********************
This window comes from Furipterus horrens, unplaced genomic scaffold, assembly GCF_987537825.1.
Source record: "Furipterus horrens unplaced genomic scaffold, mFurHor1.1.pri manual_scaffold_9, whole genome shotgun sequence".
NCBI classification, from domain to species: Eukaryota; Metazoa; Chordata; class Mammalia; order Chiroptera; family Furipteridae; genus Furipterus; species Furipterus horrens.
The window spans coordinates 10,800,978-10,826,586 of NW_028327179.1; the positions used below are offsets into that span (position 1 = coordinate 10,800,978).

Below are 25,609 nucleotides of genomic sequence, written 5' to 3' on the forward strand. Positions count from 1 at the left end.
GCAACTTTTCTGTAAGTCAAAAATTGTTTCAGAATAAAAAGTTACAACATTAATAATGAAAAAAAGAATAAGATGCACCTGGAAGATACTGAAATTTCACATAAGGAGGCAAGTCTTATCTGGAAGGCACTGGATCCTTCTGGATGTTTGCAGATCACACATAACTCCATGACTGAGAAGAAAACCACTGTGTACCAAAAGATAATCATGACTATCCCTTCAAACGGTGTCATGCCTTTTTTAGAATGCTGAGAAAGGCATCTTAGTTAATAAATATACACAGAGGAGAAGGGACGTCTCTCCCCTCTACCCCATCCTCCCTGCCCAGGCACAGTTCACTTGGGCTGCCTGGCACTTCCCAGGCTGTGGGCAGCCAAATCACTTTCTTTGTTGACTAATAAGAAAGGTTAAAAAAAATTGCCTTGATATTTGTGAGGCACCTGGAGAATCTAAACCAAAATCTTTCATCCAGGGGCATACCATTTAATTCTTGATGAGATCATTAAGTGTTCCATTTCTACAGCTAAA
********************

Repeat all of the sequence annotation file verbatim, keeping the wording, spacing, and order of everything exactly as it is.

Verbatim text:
This window comes from Furipterus horrens, unplaced genomic scaffold, assembly GCF_987537825.1.
Source record: "Furipterus horrens unplaced genomic scaffold, mFurHor1.1.pri manual_scaffold_9, whole genome shotgun sequence".
NCBI classification, from domain to species: Eukaryota; Metazoa; Chordata; class Mammalia; order Chiroptera; family Furipteridae; genus Furipterus; species Furipterus horrens.
The window spans coordinates 10,800,978-10,826,586 of NW_028327179.1; the positions used below are offsets into that span (position 1 = coordinate 10,800,978).

Below are 25,609 nucleotides of genomic sequence, written 5' to 3' on the forward strand. Positions count from 1 at the left end.
GCAACTTTTCTGTAAGTCAAAAATTGTTTCAGAATAAAAAGTTACAACATTAATAATGAAAAAAAGAATAAGATGCACCTGGAAGATACTGAAATTTCACATAAGGAGGCAAGTCTTATCTGGAAGGCACTGGATCCTTCTGGATGTTTGCAGATCACACATAACTCCATGACTGAGAAGAAAACCACTGTGTACCAAAAGATAATCATGACTATCCCTTCAAACGGTGTCATGCCTTTTTTAGAATGCTGAGAAAGGCATCTTAGTTAATAAATATACACAGAGGAGAAGGGACGTCTCTCCCCTCTACCCCATCCTCCCTGCCCAGGCACAGTTCACTTGGGCTGCCTGGCACTTCCCAGGCTGTGGGCAGCCAAATCACTTTCTTTGTTGACTAATAAGAAAGGTTAAAAAAAATTGCCTTGATATTTGTGAGGCACCTGGAGAATCTAAACCAAAATCTTTCATCCAGGGGCATACCATTTAATTCTTGATGAGATCATTAAGTGTTCCATTTCTACAGCTAAA